I had my 50th high school reunion this past Saturday night. Fifty years! Really it seems like only yesterday, but all my friends with brown, red, blonde and red hair have become grey headed or white headed or bald! How did that happen? We were the cool class, The ones who were going to conquer the world. The ones who would remain forever young. Well, we were fooled because life caught up with us. We grew old while raising families, working at jobs we may or may not have loved, saw friends and family pass away and learned life can be hard at times, but at others simply wonderful. So many memories all mixed up in that room that evening. So many life experiences. I hadn’t seen the majority of those people for at least forty years. Some I have kept in contact with. Some I wanted to see didn’t show up. Some of my friends, who shared a lot of life experiences with me, were there. I was glad I went although it did bring back the old teen-age feelings of inadequacy and shyness that I often had back in those days.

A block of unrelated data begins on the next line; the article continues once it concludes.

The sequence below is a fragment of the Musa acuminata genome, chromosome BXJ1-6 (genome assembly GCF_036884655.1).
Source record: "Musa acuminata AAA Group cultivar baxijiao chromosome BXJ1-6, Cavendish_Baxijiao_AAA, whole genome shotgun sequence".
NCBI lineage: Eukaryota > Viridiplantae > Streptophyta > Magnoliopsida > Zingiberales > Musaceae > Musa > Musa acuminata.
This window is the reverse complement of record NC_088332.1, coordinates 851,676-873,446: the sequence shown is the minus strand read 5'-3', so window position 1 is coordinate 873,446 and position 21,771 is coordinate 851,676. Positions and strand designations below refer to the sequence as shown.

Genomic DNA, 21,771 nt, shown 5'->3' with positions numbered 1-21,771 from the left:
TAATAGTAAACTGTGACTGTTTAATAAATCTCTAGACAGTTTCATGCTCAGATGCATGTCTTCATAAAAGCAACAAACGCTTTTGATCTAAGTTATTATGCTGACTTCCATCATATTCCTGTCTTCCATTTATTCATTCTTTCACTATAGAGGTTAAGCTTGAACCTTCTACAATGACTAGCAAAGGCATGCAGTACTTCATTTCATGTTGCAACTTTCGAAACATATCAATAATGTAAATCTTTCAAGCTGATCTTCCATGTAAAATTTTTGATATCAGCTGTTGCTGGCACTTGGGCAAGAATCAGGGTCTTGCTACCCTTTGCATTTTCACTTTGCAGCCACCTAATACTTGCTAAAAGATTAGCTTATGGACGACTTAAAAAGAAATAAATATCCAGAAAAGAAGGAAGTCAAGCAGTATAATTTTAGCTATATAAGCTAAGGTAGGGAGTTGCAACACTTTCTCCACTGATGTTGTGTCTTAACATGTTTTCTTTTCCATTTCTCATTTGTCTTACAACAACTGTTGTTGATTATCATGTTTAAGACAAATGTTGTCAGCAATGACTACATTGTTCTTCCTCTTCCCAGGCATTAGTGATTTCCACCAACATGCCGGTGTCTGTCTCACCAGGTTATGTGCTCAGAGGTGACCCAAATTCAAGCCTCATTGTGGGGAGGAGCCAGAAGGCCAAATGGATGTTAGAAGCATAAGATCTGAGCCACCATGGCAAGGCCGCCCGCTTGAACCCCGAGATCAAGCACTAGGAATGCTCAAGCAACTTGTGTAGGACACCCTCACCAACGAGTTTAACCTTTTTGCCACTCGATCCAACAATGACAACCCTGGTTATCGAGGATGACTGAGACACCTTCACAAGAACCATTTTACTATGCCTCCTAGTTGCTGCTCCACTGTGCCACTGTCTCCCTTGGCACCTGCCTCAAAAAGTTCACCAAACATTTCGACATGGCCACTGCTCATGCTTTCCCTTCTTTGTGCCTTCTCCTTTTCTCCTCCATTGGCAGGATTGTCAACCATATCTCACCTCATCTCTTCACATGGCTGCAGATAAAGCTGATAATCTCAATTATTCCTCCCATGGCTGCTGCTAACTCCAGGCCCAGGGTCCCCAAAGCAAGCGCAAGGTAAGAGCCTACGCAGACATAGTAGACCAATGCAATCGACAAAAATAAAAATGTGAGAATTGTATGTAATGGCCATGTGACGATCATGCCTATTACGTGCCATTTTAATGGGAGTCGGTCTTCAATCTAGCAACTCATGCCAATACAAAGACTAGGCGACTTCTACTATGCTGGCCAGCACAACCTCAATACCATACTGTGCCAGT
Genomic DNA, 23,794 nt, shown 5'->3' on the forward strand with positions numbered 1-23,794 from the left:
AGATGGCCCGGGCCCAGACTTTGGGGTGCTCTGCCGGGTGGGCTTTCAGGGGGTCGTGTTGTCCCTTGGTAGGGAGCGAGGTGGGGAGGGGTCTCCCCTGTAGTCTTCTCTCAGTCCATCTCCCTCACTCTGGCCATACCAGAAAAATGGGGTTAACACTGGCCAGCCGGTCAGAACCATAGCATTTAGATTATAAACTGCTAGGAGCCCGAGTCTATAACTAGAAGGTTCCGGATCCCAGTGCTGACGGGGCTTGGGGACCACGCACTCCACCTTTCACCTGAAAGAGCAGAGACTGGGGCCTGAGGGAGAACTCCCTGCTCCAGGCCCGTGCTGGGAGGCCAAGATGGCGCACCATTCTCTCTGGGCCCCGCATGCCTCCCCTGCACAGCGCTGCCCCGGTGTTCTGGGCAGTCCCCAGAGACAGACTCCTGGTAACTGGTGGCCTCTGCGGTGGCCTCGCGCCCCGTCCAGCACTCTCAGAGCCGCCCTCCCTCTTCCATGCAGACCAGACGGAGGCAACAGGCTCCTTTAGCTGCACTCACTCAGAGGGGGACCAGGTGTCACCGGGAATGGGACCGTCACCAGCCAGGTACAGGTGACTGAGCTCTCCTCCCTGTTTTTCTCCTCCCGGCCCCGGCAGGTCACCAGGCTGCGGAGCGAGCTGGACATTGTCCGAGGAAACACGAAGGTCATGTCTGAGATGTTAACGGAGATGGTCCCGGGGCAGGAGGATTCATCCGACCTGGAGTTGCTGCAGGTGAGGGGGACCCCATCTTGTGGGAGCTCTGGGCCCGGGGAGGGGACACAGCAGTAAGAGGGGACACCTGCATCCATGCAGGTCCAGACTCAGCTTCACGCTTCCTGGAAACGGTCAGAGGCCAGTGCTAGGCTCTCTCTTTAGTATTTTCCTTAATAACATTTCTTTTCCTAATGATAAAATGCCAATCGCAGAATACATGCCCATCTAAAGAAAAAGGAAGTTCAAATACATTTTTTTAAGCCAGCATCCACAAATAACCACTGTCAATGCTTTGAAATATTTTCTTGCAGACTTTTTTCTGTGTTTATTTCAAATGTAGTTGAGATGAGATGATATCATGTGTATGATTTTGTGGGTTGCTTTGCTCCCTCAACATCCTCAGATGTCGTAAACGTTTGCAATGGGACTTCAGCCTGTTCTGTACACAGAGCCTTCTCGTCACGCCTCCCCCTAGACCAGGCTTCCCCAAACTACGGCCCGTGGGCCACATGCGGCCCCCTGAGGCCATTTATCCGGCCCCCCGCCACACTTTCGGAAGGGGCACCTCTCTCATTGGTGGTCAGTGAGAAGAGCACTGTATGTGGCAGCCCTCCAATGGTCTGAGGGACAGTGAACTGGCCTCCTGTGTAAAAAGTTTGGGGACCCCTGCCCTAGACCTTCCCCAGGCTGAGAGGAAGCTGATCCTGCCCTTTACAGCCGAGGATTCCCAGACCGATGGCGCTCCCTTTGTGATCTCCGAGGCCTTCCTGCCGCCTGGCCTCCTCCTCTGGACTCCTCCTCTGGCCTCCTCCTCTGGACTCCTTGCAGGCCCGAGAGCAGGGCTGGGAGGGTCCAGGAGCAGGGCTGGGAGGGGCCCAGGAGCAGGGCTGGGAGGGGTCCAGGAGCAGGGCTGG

This isn’t the best picture of us all because it has the woman in it trying to get us all to stand where we could be seen in the picture, but this is my class. Or at least a few of them. Many have passed away or lived too far away to get here. Or some just didn’t have the best high school experience and didn’t come. Some just wanted to remember the class the way it was, but we don’t remain the same, do we?
Some of my best friends from school are in this picture. They know who they are.
This lady was one of my good friends. We went through twelve years of school together. She probably won’t remember it, but in the second or third grade I drew some paper dolls with clothes and everything and gave them to her. I stayed all night at her house. Her mother loved the musical “South Pacific” and we played the music. Her dad was a dairy farmer and had lots of cows. She had to work hard. She’s spent the last few years care giving parents. Hers and her husband’s. We were pen pals for years when she lived out west. Then we lost touch like you do when you live far apart. This is the first time I had seen her in decades.
This lady has the prettiest smile. She was always one of the nicest people and though I didn’t get to know her real well in high school, I always liked her.
This is David’s cousin’s husband. His cousin went with David and me on our first date. We went to see the movie, ‘Joy in the Morning,” with Richard Chamberlain and Yvette Mimieu. I think I misspelled her name. Evidently something funny was said here. That’s David on the right.